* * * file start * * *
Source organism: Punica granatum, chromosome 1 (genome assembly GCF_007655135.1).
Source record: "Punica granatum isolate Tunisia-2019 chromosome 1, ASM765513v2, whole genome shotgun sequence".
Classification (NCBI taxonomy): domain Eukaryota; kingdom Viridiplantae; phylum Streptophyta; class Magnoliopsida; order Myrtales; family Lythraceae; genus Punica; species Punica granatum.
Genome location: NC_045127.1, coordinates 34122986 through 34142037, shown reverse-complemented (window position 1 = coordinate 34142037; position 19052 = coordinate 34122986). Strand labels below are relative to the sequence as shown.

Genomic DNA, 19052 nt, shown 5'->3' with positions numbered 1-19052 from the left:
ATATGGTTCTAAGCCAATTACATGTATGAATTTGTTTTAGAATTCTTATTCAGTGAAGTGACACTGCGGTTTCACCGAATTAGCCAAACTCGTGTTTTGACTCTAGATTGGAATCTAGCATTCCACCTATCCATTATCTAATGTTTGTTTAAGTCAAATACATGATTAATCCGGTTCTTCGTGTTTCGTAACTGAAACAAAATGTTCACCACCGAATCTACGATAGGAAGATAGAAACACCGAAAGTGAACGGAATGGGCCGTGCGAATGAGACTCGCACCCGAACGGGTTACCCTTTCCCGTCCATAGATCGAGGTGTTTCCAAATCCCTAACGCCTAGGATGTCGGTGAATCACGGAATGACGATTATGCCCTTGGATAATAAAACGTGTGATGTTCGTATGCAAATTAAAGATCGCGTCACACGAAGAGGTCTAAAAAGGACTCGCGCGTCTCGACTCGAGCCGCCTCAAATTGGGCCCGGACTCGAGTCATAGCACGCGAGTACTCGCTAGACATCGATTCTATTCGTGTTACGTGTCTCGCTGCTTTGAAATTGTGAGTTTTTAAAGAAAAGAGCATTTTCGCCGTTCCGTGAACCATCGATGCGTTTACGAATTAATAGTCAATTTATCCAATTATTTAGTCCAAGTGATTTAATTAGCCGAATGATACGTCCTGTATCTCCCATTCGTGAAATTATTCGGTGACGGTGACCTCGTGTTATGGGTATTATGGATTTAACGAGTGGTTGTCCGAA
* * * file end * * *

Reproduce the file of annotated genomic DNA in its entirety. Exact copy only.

Source organism: Punica granatum, chromosome 1 (genome assembly GCF_007655135.1).
Source record: "Punica granatum isolate Tunisia-2019 chromosome 1, ASM765513v2, whole genome shotgun sequence".
Classification (NCBI taxonomy): domain Eukaryota; kingdom Viridiplantae; phylum Streptophyta; class Magnoliopsida; order Myrtales; family Lythraceae; genus Punica; species Punica granatum.
Genome location: NC_045127.1, coordinates 34122986 through 34142037, shown reverse-complemented (window position 1 = coordinate 34142037; position 19052 = coordinate 34122986). Strand labels below are relative to the sequence as shown.

Genomic DNA, 19052 nt, shown 5'->3' with positions numbered 1-19052 from the left:
ATATGGTTCTAAGCCAATTACATGTATGAATTTGTTTTAGAATTCTTATTCAGTGAAGTGACACTGCGGTTTCACCGAATTAGCCAAACTCGTGTTTTGACTCTAGATTGGAATCTAGCATTCCACCTATCCATTATCTAATGTTTGTTTAAGTCAAATACATGATTAATCCGGTTCTTCGTGTTTCGTAACTGAAACAAAATGTTCACCACCGAATCTACGATAGGAAGATAGAAACACCGAAAGTGAACGGAATGGGCCGTGCGAATGAGACTCGCACCCGAACGGGTTACCCTTTCCCGTCCATAGATCGAGGTGTTTCCAAATCCCTAACGCCTAGGATGTCGGTGAATCACGGAATGACGATTATGCCCTTGGATAATAAAACGTGTGATGTTCGTATGCAAATTAAAGATCGCGTCACACGAAGAGGTCTAAAAAGGACTCGCGCGTCTCGACTCGAGCCGCCTCAAATTGGGCCCGGACTCGAGTCATAGCACGCGAGTACTCGCTAGACATCGATTCTATTCGTGTTACGTGTCTCGCTGCTTTGAAATTGTGAGTTTTTAAAGAAAAGAGCATTTTCGCCGTTCCGTGAACCATCGATGCGTTTACGAATTAATAGTCAATTTATCCAATTATTTAGTCCAAGTGATTTAATTAGCCGAATGATACGTCCTGTATCTCCCATTCGTGAAATTATTCGGTGACGGTGACCTCGTGTTATGGGTATTATGGATTTAACGAGTGGTTGTCCGAA